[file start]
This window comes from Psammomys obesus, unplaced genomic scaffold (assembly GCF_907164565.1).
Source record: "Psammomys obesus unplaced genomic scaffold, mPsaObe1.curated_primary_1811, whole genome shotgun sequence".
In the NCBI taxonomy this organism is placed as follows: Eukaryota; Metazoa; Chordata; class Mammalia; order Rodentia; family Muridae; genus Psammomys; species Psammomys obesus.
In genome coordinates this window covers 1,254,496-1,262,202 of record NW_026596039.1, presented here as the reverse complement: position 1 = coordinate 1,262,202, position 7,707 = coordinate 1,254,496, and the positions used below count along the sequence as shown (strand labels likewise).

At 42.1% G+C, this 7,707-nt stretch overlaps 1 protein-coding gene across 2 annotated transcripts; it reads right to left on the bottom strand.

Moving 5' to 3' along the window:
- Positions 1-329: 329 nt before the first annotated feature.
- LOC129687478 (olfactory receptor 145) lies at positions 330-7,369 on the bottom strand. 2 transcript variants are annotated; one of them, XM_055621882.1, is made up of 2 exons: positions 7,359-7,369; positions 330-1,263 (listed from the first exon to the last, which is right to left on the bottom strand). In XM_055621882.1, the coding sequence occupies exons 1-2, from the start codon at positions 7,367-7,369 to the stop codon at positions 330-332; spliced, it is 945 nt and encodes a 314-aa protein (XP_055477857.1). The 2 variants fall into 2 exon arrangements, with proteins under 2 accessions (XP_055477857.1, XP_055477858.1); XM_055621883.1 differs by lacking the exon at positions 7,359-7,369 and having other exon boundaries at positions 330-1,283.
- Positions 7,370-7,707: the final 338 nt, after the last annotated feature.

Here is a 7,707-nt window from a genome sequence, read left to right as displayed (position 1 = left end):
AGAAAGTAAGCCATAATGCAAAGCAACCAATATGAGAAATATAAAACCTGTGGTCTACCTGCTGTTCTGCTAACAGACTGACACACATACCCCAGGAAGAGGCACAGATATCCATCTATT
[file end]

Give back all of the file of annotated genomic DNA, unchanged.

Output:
This window comes from Psammomys obesus, unplaced genomic scaffold (assembly GCF_907164565.1).
Source record: "Psammomys obesus unplaced genomic scaffold, mPsaObe1.curated_primary_1811, whole genome shotgun sequence".
In the NCBI taxonomy this organism is placed as follows: Eukaryota; Metazoa; Chordata; class Mammalia; order Rodentia; family Muridae; genus Psammomys; species Psammomys obesus.
In genome coordinates this window covers 1,254,496-1,262,202 of record NW_026596039.1, presented here as the reverse complement: position 1 = coordinate 1,262,202, position 7,707 = coordinate 1,254,496, and the positions used below count along the sequence as shown (strand labels likewise).

At 42.1% G+C, this 7,707-nt stretch overlaps 1 protein-coding gene across 2 annotated transcripts; it reads right to left on the bottom strand.

Moving 5' to 3' along the window:
- Positions 1-329: 329 nt before the first annotated feature.
- LOC129687478 (olfactory receptor 145) lies at positions 330-7,369 on the bottom strand. 2 transcript variants are annotated; one of them, XM_055621882.1, is made up of 2 exons: positions 7,359-7,369; positions 330-1,263 (listed from the first exon to the last, which is right to left on the bottom strand). In XM_055621882.1, the coding sequence occupies exons 1-2, from the start codon at positions 7,367-7,369 to the stop codon at positions 330-332; spliced, it is 945 nt and encodes a 314-aa protein (XP_055477857.1). The 2 variants fall into 2 exon arrangements, with proteins under 2 accessions (XP_055477857.1, XP_055477858.1); XM_055621883.1 differs by lacking the exon at positions 7,359-7,369 and having other exon boundaries at positions 330-1,283.
- Positions 7,370-7,707: the final 338 nt, after the last annotated feature.

Here is a 7,707-nt window from a genome sequence, read left to right as displayed (position 1 = left end):
AGAAAGTAAGCCATAATGCAAAGCAACCAATATGAGAAATATAAAACCTGTGGTCTACCTGCTGTTCTGCTAACAGACTGACACACATACCCCAGGAAGAGGCACAGATATCCATCTATT